Wotcha. Robot Round-Up time. Bit shorter than last week’s epic, but still plenty of good stuff to tell you about, starting with:

The Merchant of Dreams, by Anne LyleThe Merchant of Dreams, the second book in Anne Lyle‘s Night’s Masque series, was reviewed by Tammy at Books, Bones & Buffy, who enjoyed the “beautifully written story” but felt she missed out on a lot of back-story through not having read The Alchemist of Souls first… “With the back story of Book One firmly in place, The Merchant of Dreams will most likely enthrall any reader who loves history.” And by Ros at WarpcoreSF: “One of the things I enjoyed most in this novel was its complexity. Just when you think you know who the bad guy is, it turns out to be someone else. There’s very little good and evil, but almost everyone is wearing a mask of one sort or another and there’s much fun to be had figuring out what’s behind all of them.”

Both The Alchemist of Souls and The Merchant of Dreams were mentioned by Aoife in her Holiday Reading round-up: “It’s a heady world of politics, intrigue, and xenophobia, and Lyle makes creating a vivid and grimy Elizabethan background look easy … I love any book that can combine my loves of both historical and fantasy fiction.”

We’ve spotted another batch of reviews of Ramez Naam‘s Nexus this week, including a few earlier ones that somehow slipped through the net last week:
• Tyson at Speculative Book Review: “Nexus was a great debut and I can not wait to see what Ramez Naam comes up with next. Highly recommended.”
• R. A. Bardy for the British Fantasy Society: “I wouldn’t hesitate to recommend this for anyone looking for a good action yarn — it’s fast-paced, feels very hip and happening (even a bit “modern cyberpunk”-ish), and the author’s voice is genuinely refreshing.”
• Merikay at Popcorn Reads: “Michael Crichton has nothing on Ramez Naam when it comes to writing fast-paced scientific thrillers that ooze with authenticity. I could not put Nexus down and literally read until my eyes were crossed.”
• Mel at SF Revu: “readers will enjoy the excitement as Kade does his best to keep his friends safe and yet remain true to his own belief. Naam provides plenty of action and high body counts.”
• Steven at Foes of Reality: “I’d categorize Nexus as a novel whose uniqueness is in its ideas”.
• Think at Think Books: “Nexus was definitely a thriller! This book made me think and I love books like that.”

Ramez was a guest on the Singularity 1 On 1 Podcast as well.

The Mad Scientist's Daughter by Cassandra Rose Clarke - Feb 2013Cassandra Rose Clarke‘s forthcoming tale of love, loss and robots, The Mad Scientist’s Daughter, was reviewed by Catherine at The Functional Nerds: “Fantastic character building and a truly classic love story make The Mad Scientist’s Daughter a literary classic for lovers of both genre fiction and classic romance.” And Aoife read and enjoyed this one over the holidays as well: “It’s wonderfully moving, and I’ll be thoroughly recommending this one to both science fiction and drama/romance fans.”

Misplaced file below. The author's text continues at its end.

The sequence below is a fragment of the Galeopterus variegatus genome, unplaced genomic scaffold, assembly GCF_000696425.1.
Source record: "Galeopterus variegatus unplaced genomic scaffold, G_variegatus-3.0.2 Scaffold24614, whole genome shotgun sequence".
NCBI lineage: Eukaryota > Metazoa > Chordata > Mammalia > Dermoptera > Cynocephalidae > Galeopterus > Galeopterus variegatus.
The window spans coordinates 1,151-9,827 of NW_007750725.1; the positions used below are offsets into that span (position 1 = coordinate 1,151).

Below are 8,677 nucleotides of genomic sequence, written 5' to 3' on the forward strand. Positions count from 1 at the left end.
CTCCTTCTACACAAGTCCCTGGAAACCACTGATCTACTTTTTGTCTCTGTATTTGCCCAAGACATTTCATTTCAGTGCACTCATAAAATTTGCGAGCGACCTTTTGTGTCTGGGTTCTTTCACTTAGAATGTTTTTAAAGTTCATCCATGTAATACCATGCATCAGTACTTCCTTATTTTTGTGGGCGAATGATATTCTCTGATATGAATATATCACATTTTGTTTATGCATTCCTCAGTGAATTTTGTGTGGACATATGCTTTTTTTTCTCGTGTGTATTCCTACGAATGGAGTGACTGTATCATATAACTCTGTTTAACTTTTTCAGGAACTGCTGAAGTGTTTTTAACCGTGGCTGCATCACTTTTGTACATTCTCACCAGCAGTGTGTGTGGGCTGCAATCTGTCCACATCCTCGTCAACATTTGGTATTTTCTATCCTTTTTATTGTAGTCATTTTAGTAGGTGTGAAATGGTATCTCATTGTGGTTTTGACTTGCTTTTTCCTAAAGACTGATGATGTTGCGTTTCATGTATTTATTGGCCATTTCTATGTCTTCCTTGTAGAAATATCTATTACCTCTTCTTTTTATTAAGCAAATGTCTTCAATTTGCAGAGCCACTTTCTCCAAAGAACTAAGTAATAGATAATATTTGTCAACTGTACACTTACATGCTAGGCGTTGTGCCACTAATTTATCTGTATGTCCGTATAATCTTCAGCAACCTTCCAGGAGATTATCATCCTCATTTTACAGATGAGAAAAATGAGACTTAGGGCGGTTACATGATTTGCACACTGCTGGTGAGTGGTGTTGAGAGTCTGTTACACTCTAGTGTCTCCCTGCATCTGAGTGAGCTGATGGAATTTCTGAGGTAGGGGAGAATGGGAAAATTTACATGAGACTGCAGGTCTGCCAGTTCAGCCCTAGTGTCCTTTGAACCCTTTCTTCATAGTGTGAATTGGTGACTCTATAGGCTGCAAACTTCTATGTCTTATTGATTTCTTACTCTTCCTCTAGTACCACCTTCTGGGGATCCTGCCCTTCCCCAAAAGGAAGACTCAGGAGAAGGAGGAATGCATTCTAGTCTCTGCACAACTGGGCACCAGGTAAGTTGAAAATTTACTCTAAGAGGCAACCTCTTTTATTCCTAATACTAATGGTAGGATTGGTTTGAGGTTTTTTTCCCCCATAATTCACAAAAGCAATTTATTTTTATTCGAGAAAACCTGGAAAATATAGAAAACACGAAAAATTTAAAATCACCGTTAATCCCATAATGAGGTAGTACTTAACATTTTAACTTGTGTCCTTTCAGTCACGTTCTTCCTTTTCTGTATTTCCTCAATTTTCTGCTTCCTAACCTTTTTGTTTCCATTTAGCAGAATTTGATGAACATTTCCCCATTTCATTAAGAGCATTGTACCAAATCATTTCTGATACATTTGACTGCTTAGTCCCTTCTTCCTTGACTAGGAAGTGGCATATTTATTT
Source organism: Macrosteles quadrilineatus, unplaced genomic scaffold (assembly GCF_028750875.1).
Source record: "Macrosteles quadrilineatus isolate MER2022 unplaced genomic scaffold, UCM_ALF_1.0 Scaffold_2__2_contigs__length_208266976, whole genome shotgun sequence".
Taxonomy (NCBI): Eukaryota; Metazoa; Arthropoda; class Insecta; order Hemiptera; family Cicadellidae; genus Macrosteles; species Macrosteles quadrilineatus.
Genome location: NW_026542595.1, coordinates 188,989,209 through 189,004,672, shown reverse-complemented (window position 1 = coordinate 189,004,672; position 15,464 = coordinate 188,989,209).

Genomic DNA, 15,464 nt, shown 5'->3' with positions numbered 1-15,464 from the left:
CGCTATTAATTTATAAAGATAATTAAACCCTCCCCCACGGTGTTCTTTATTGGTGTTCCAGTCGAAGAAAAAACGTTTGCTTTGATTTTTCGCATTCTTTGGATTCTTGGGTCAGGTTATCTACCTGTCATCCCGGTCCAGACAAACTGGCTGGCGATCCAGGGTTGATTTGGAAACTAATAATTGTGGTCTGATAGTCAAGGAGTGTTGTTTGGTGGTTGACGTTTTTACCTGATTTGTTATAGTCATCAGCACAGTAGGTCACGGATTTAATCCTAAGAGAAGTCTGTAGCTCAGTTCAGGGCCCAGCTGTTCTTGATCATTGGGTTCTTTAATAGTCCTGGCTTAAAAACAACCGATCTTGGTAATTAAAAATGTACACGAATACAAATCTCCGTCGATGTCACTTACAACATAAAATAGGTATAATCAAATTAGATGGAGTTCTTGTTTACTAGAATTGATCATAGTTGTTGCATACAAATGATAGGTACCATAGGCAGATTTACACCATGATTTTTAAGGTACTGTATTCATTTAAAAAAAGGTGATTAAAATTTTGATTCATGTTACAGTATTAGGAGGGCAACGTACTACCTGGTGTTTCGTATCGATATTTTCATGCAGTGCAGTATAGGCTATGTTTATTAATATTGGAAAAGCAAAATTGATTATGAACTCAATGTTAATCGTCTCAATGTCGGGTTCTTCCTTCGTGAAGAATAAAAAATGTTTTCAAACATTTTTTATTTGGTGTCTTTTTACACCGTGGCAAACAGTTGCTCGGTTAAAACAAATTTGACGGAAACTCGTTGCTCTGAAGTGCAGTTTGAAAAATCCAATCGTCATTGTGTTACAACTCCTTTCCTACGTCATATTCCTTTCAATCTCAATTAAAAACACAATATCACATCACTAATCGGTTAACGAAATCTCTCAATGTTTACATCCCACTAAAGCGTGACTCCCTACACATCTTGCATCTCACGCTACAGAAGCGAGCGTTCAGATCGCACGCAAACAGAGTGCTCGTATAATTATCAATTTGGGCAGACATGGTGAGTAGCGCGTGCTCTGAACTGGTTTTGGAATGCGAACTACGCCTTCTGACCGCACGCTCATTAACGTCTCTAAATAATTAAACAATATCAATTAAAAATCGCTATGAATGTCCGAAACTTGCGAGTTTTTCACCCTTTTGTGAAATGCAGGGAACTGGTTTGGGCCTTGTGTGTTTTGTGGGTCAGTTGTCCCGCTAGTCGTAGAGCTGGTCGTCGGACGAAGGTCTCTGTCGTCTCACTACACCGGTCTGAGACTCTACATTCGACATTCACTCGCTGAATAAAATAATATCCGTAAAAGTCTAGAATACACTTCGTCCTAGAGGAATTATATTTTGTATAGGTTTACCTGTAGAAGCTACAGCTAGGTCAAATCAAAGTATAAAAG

The Mad Scientist’s Daughter and iD by Madeline Ashby – the follow-up to vN – were both highlighted in Charlie Jane Anders’ round-up of All the Essential Science Fiction and Fantasy Books That Are Coming in 2013 on IO9.com.

Lee Collins‘s The Dead of Winter was reviewed by Jenn at Tynga’s Reviews: “If you’re a fan of westerns and dark fantasy, this may just be the book for you. The Dead of Winter is well written and chock full of great characters and twists and Lee Collins has earned himself a place on my must-read list with his first novel.” And The Dead of Winter gets a mention in Mihir’s Top Ten Debuts of 2012 at Fantasy Book Critic.

Phil Ambler reviewed Adam Christopher‘s superhero extravaganza Seven Wonders for The British Fantasy Society and concluded: “As a non-comic book reader, this was an enjoyable read and one I would definitely recommend you go out and buy.”

Chris F. Holm‘s second Collector series novel, The Wrong Goodbye was reviewed by Renee for New York Journal of Books and Book Fetish: “Riding on an intricately woven plot filled with witty, flawlessly executed dialogue, Mr. Holm’s sophomore effort proves that he’s no one-hit wonder, but rather a true contender. The author’s amazing talent for writing and limitless genius for storytelling guarantees readers a wild ride”. And Dead Harvest was named as one of the Readers Choice Top 5 novels (US) by The House of Crime and Mystery.

The truly epic omnibus edition of Lavie Tidhar‘s The Bookman Histories was named Book of the Week at UpComing4.me.

Emma Newman has released another Split Worlds short shory, ‘The Lesson’, which has been posted on Ren Warom’s blog.

Paul S. Kemp has been talking to Audrey Zuvick for The Examiner.

David Tallerman has been reflecting on 2012, his Damasco year.

Guy Haley has been talking about storytelling in video games with the SF Signal Mind Meld crew.

Anne Lyle has been to see the Globe Theatre’s Richard III and has declared it “a wondrous experience”.

And finally:

Taking over the planet, one cover version at a time…

Until next week…